Since the middle of October, doctors and nurses at Loma Linda University Medical Center had been warily watching news reports of a spike in COVID-19 patients in the Midwest. They knew that, sooner or later, their own hospital would be hard hit. They just didn’t know when.

Last week, they found out. Between Tuesday and Wednesday, 15 COVID-19 patients were admitted to Loma Linda, in what Dr. Michael Matus, chief of hospitalist medicine, described as “a huge rush of patients.”

“We immediately filled one ward and half of another,” Matus said. “It immediately strained the nursing staff. And then the physicians. We try to keep the physicians seeing up to 16 patients. That day, it was up to 24…. It was our biggest day in the last month.”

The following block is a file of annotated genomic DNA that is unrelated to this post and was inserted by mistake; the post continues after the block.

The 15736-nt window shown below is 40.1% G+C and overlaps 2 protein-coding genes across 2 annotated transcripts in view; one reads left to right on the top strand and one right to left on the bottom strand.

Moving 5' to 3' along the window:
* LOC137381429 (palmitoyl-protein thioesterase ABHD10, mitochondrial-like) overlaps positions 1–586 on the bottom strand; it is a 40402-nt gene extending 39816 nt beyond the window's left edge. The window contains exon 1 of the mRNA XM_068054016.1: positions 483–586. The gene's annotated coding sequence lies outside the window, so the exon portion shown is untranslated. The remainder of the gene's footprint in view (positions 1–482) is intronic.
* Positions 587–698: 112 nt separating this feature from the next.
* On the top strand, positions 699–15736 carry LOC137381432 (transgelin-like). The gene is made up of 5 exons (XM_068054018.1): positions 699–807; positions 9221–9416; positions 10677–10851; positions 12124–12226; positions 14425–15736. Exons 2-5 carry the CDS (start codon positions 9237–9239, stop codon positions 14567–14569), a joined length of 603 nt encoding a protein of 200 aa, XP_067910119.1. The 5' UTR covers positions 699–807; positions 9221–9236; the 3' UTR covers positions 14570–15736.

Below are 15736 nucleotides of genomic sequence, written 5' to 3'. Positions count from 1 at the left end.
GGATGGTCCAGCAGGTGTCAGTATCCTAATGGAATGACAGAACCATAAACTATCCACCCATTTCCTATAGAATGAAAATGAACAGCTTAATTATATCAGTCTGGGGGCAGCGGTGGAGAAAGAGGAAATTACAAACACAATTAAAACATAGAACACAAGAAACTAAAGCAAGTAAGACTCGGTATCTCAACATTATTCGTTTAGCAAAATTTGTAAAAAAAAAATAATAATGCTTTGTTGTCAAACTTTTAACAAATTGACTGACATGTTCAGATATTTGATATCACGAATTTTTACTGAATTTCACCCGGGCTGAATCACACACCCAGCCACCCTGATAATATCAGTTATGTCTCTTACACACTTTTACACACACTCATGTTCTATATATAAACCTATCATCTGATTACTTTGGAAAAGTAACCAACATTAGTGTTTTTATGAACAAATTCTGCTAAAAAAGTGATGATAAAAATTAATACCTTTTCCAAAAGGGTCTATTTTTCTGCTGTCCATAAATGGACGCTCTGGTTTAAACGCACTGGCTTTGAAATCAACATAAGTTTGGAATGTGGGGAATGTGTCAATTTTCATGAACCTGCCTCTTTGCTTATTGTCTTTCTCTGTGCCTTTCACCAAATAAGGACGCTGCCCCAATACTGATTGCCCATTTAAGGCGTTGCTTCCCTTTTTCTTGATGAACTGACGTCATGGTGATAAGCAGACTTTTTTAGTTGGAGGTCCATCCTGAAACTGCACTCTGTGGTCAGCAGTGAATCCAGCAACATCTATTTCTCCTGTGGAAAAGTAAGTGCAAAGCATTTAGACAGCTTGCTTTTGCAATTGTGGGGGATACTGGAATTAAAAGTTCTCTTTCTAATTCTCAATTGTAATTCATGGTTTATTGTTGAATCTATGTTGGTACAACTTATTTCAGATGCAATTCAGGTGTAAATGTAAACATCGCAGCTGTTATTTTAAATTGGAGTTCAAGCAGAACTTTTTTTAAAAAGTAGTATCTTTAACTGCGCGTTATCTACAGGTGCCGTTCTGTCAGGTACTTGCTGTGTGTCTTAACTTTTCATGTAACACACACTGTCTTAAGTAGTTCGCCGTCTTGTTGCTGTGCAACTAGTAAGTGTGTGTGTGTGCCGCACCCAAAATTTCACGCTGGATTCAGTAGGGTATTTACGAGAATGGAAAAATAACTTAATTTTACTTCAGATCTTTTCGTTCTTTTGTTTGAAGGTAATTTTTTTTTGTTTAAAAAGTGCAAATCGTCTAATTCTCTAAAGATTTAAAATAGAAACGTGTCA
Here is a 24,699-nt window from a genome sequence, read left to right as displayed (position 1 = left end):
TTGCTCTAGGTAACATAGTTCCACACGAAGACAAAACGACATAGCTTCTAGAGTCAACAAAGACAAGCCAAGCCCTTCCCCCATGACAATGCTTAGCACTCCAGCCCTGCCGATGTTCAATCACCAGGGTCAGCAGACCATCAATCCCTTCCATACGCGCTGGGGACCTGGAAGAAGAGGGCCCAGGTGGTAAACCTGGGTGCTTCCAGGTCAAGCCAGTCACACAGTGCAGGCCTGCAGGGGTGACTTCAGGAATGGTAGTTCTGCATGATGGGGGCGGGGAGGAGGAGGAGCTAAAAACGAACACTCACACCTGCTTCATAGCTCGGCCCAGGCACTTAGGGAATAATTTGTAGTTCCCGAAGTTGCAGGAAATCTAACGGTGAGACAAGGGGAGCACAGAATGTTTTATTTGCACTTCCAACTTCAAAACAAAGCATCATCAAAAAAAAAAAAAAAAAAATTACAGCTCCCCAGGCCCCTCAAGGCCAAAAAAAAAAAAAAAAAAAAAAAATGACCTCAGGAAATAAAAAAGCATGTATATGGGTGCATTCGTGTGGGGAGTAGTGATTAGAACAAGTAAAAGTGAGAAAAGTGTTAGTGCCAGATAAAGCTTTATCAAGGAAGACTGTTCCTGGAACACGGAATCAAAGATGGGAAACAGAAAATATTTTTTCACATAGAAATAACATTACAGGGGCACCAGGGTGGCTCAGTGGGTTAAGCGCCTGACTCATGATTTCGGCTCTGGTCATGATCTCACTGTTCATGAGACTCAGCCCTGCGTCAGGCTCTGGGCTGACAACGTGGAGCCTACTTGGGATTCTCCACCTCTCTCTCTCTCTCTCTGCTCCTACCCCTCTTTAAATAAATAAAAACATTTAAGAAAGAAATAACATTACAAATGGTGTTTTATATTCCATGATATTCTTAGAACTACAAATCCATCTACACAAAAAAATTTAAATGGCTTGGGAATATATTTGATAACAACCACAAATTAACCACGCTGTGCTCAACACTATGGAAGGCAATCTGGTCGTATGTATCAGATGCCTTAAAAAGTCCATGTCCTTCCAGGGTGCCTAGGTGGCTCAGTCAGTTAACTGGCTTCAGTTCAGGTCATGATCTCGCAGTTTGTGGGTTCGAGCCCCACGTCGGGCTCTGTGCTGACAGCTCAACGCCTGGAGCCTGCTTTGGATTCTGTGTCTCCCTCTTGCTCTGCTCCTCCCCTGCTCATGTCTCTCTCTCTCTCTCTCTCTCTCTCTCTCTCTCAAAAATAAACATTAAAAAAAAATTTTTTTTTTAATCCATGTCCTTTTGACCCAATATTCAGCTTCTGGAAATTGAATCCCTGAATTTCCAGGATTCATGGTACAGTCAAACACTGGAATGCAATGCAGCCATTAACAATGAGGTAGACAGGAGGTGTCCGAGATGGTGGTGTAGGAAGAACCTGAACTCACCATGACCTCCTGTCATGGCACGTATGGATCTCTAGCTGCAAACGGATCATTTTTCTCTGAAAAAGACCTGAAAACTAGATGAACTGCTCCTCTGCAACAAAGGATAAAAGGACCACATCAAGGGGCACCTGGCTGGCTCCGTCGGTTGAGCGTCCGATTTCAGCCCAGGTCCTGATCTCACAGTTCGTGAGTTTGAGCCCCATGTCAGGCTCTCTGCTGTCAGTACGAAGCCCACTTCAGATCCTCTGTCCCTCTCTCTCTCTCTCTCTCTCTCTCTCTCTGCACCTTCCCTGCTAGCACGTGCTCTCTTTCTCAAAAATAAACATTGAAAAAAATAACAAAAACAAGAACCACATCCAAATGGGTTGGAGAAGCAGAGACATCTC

A new surge of COVID-19 is battering Southern California, bearing down on exhausted healthcare workers, raising anxiety levels on hospital wards and stoking fears that there might not be enough staff and supplies for the difficult weeks ahead. The coming holidays only make the situation more dire.

Read the full story on LATimes.com.

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By Kelley Wheeler

Kelley Wheeler is a Metro reporter covering political issues and general assignments. A second-generation journalist, worked with all major news outlet, she holds a vast expeirience. Kelley is a graduate of USC with degrees in journalism and English literature. She is a recipient of Yale’s Poynter Fellowship in Journalism.

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